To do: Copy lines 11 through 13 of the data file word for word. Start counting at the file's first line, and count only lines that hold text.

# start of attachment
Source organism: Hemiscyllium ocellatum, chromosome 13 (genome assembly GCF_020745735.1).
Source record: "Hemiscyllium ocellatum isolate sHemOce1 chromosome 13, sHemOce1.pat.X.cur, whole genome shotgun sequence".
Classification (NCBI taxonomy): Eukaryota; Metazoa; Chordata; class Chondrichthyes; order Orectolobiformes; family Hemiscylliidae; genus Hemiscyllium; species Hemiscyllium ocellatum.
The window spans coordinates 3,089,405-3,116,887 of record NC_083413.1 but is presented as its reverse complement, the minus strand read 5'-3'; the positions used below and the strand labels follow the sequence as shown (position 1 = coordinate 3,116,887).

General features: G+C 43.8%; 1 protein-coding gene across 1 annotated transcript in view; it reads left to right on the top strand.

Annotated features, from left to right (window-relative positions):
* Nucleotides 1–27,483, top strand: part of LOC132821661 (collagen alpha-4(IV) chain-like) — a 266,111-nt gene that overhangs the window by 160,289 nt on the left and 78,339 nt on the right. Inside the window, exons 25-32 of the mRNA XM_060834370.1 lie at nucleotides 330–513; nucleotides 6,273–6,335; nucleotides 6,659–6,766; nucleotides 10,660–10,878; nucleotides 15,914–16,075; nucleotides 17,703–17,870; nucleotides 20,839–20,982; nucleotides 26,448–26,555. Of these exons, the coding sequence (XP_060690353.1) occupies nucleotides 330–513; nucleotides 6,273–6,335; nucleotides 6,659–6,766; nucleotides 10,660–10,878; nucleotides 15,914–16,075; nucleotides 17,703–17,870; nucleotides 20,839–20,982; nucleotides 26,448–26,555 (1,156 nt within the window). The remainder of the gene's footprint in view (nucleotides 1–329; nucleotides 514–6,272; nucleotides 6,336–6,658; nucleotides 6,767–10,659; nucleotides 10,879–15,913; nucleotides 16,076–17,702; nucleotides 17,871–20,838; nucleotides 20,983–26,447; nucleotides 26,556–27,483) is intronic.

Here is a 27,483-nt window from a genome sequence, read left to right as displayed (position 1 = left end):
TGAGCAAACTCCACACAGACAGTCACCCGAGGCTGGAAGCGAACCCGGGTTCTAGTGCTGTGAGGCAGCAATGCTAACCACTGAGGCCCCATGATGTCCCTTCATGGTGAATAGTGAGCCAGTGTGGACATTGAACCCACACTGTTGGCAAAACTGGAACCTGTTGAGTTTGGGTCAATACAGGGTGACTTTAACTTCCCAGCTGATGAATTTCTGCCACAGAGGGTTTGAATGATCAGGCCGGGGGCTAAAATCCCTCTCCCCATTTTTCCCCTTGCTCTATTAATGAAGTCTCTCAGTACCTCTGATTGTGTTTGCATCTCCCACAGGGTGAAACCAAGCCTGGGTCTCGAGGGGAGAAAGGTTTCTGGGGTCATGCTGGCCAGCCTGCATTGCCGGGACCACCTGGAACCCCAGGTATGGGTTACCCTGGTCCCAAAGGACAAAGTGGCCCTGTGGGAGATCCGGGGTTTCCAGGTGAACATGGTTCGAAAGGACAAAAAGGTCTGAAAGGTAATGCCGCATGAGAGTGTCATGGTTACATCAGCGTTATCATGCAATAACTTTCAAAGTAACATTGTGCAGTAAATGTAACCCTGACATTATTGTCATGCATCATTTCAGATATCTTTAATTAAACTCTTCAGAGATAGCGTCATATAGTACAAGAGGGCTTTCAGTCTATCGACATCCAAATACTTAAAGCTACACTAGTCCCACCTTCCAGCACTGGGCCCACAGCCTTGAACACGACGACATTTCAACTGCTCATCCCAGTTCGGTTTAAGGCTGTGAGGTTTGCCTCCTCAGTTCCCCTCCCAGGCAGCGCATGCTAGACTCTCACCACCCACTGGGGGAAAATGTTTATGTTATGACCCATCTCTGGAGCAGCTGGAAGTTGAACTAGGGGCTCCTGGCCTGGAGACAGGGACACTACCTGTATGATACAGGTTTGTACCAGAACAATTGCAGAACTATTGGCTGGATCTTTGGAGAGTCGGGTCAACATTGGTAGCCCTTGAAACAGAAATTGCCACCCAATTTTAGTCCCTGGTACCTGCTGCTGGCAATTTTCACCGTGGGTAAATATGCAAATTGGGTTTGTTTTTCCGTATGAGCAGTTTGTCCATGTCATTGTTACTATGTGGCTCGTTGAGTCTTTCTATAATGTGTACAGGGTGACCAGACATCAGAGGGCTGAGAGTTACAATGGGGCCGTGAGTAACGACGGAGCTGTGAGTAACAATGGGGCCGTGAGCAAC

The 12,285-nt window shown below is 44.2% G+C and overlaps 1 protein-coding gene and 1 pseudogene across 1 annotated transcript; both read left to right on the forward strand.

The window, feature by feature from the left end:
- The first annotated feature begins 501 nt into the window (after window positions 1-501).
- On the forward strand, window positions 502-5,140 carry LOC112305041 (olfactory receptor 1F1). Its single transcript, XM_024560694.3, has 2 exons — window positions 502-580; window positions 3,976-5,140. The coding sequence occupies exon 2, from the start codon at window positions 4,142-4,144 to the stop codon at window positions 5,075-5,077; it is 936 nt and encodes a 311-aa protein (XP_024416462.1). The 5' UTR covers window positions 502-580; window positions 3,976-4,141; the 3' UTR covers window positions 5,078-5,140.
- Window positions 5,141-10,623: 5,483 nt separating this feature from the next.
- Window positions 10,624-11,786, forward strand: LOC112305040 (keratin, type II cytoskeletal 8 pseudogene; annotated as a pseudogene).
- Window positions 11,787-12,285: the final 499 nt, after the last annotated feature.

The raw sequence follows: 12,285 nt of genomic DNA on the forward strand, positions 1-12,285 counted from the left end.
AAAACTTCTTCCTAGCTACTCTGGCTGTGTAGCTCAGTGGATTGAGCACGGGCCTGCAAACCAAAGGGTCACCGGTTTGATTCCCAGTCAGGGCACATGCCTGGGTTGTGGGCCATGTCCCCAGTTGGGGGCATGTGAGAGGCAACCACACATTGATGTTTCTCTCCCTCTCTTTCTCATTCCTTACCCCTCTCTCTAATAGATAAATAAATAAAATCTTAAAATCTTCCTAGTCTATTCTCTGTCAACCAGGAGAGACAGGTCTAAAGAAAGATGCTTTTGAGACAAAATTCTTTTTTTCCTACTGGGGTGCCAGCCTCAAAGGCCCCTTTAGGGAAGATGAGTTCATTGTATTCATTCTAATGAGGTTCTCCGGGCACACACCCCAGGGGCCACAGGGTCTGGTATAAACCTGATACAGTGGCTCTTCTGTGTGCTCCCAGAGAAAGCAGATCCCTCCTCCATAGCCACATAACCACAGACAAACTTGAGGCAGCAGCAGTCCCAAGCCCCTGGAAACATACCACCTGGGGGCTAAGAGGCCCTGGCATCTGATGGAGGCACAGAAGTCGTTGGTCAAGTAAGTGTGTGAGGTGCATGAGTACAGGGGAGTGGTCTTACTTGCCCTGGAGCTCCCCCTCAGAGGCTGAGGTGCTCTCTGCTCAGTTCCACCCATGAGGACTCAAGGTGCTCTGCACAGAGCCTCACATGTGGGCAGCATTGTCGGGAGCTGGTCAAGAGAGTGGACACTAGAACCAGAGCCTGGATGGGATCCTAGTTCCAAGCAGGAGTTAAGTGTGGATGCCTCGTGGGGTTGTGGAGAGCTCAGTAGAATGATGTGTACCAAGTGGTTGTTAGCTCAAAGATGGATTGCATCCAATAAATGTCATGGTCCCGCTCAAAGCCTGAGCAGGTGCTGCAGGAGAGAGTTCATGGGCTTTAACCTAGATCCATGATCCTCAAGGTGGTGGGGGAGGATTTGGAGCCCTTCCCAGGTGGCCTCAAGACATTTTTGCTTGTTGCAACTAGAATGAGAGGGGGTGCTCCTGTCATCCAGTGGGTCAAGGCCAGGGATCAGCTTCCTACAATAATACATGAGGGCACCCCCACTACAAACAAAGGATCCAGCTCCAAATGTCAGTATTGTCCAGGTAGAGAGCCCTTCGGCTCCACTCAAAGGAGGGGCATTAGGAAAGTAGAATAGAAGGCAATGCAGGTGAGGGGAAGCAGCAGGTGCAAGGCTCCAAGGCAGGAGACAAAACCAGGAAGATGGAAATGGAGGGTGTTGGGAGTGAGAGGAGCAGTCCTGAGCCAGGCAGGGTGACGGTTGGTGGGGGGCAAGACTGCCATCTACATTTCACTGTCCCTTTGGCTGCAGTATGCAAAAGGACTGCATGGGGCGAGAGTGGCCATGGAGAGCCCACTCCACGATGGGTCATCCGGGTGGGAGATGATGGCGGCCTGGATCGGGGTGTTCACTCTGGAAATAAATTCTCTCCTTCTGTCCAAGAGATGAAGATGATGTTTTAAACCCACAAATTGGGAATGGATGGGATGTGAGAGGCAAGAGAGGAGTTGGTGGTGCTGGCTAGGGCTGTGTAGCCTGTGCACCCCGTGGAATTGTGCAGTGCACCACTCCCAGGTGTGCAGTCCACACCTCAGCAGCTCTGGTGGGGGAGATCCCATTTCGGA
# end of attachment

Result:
The window, feature by feature from the left end:
- The first annotated feature begins 501 nt into the window (after window positions 1-501).
- On the forward strand, window positions 502-5,140 carry LOC112305041 (olfactory receptor 1F1). Its single transcript, XM_024560694.3, has 2 exons — window positions 502-580; window positions 3,976-5,140. The coding sequence occupies exon 2, from the start codon at window positions 4,142-4,144 to the stop codon at window positions 5,075-5,077; it is 936 nt and encodes a 311-aa protein (XP_024416462.1). The 5' UTR covers window positions 502-580; window positions 3,976-4,141; the 3' UTR covers window positions 5,078-5,140.